After he finished talking in New Hampshire on Friday night, I asked half a dozen Republicans who said they liked him what they had heard in his long, stream-of-consciousness oration that struck them as conservative, and none of them could point to anything in particular. Still, four of them plan to support him.

“I can’t explain it,” said Mary Rosa, of Seabrook. “They make him look like an idiot in the media, and he can look like an idiot. But he stands for the military, and he wants to change things around.”

Her husband, Charles Rosa, said what he appreciates is Trump’s business success, and unvarnished way of speaking: “In his own English, he’s saying we have to get the f--k up and do something, get busy.”

John McCarthy, who describes his neighboring home state as “the People’s Republic of Massachusetts, where 2 + 2 = 5,” says there’s some truth to what Trump says about Iraq: “Only Saddam Hussein could hold that place together.” Yet until a minute ago, wasn’t it unpatriotic to say that? It’s sensitive, said McCarthy, who has spent time all over the world, but “even the Kuwaitis say they wish he was back in power.” Asked why conservatives are flocking to someone who can sound like the former Democrat that he is, McCarthy seemed underwhelmed with his 16 other choices: “Where else are the conservatives going to go? To whom?”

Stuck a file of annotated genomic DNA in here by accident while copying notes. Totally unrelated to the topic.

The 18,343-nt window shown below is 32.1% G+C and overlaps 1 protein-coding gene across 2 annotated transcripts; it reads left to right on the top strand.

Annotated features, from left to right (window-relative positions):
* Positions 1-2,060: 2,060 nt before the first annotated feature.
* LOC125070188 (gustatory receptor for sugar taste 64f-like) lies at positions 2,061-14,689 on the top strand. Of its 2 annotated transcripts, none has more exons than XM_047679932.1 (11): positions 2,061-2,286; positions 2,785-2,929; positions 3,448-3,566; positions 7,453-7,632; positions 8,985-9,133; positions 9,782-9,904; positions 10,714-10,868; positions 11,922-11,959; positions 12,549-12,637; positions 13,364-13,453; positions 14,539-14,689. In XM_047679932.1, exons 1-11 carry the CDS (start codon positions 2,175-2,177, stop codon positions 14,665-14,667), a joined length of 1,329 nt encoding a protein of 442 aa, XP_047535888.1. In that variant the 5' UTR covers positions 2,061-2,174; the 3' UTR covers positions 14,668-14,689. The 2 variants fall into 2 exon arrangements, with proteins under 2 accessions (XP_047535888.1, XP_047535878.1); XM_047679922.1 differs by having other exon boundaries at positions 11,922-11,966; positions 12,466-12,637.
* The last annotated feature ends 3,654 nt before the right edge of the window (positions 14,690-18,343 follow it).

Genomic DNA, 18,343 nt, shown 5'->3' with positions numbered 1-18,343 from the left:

Kimberly Rogers, a 33-year-old woman from Westford, Massachusetts, shouted, “Trump, we love you!” as the candidate left the event. Although she is a committed Republican, “I don’t even look at him as a Republican or Democrat. He’s common sense,’’ she said, “and he brings it down to our level.”

The best part of his presentation, thought 18-year-old James Velez, from Andover, Massachusetts, was: “I thoroughly enjoyed him not being nice; you have to be assertive, and he doesn’t back down.” His 20-year-old brother Josh said he’d been hoping for a little more substance: “He’s a great speaker, and I like that he’s not a politician, but I didn’t hear anything about tax cuts, or less regulation; he’s targeting emotion and getting laughs.” Yet though he now prefers Florida Senator Marco Rubio, he might still support Trump in the end, since “I do believe government needs a better manager.”

On Meet the Press, the first questions from Todd were how Trump sees conservatism, and whether those who question how conservative he really is have a point.

“Well, I think they have a point from years ago,” he said, and compared himself to the man who granted amnesty to three million undocumented immigrants, Ronald Reagan, who was also a liberal before he was a conservative.

“And if I'm president, we're going to have a great country,” he said near the end of the interview. “And then we will really have better than Reagan, better than anybody. We will make America great again. That's what it's all about.”